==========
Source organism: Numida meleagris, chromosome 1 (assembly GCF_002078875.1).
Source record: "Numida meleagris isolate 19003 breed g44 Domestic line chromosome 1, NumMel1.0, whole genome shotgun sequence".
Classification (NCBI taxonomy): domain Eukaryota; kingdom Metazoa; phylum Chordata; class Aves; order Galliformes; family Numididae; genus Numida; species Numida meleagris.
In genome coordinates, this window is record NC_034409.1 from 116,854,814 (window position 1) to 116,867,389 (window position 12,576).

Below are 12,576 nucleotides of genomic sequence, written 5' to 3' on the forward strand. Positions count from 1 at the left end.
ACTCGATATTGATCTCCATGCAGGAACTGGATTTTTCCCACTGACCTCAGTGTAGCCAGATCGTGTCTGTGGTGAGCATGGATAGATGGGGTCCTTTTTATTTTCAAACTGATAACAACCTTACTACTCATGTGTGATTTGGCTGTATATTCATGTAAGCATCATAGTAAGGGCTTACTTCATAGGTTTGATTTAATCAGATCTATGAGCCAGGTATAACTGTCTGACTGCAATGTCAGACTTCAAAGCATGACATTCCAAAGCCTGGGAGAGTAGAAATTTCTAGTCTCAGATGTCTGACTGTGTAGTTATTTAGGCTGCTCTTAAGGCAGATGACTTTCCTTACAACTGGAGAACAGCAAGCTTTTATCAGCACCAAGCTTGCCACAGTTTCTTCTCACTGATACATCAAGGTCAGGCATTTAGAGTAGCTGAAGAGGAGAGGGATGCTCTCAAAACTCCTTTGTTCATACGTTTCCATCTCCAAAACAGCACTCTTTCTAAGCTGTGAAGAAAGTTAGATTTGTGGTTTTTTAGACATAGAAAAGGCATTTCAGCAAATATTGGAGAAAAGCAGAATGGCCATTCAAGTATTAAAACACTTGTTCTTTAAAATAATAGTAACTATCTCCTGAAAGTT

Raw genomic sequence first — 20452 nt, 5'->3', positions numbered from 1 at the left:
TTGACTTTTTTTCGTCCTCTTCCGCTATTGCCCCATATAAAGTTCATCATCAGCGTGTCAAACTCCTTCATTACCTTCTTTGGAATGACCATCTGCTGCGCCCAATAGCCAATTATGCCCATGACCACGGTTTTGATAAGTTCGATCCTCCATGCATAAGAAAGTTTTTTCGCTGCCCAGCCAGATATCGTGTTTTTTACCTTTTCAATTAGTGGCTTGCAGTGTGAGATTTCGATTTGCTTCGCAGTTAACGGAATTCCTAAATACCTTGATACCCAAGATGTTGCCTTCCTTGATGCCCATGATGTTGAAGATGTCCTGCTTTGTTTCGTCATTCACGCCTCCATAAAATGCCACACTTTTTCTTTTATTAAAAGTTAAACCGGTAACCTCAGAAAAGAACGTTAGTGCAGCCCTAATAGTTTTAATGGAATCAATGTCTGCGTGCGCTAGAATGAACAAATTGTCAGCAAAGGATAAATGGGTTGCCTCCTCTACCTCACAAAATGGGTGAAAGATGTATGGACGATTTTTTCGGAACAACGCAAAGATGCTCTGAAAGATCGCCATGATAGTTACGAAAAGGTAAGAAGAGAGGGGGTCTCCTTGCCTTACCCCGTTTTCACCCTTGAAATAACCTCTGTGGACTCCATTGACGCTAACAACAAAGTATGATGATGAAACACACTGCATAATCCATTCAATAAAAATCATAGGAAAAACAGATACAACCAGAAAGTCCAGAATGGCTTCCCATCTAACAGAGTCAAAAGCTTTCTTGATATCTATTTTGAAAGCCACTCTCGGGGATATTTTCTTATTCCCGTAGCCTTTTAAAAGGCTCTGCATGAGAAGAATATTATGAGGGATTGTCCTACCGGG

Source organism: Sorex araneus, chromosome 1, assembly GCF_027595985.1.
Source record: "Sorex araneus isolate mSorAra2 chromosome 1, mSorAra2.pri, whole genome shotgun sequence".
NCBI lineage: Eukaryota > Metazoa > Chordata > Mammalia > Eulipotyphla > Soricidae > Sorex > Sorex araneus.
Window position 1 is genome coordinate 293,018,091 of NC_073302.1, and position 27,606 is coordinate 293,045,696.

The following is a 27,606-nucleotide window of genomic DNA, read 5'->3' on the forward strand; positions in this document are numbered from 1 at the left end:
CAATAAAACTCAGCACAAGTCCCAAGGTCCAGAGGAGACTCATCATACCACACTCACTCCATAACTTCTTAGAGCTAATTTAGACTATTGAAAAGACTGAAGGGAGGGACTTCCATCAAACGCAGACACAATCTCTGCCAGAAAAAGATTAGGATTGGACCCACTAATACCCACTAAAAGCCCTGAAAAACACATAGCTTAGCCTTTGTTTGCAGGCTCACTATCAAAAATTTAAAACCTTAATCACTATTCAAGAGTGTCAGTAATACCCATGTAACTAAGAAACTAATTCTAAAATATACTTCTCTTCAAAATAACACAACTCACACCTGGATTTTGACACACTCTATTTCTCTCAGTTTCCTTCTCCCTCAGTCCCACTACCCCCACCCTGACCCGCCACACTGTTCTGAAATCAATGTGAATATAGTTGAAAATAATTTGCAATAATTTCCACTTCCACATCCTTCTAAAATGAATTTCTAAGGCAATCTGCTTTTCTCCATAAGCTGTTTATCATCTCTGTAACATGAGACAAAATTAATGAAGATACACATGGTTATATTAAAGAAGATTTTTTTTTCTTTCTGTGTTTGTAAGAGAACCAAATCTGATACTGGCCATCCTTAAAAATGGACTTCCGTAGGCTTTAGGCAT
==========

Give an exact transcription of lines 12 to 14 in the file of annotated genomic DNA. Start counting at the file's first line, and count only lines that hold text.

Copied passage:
Window position 1 is genome coordinate 293,018,091 of NC_073302.1, and position 27,606 is coordinate 293,045,696.

The following is a 27,606-nucleotide window of genomic DNA, read 5'->3' on the forward strand; positions in this document are numbered from 1 at the left end:
CAATAAAACTCAGCACAAGTCCCAAGGTCCAGAGGAGACTCATCATACCACACTCACTCCATAACTTCTTAGAGCTAATTTAGACTATTGAAAAGACTGAAGGGAGGGACTTCCATCAAACGCAGACACAATCTCTGCCAGAAAAAGATTAGGATTGGACCCACTAATACCCACTAAAAGCCCTGAAAAACACATAGCTTAGCCTTTGTTTGCAGGCTCACTATCAAAAATTTAAAACCTTAATCACTATTCAAGAGTGTCAGTAATACCCATGTAACTAAGAAACTAATTCTAAAATATACTTCTCTTCAAAATAACACAACTCACACCTGGATTTTGACACACTCTATTTCTCTCAGTTTCCTTCTCCCTCAGTCCCACTACCCCCACCCTGACCCGCCACACTGTTCTGAAATCAATGTGAATATAGTTGAAAATAATTTGCAATAATTTCCACTTCCACATCCTTCTAAAATGAATTTCTAAGGCAATCTGCTTTTCTCCATAAGCTGTTTATCATCTCTGTAACATGAGACAAAATTAATGAAGATACACATGGTTATATTAAAGAAGATTTTTTTTTCTTTCTGTGTTTGTAAGAGAACCAAATCTGATACTGGCCATCCTTAAAAATGGACTTCCGTAGGCTTTAGGCAT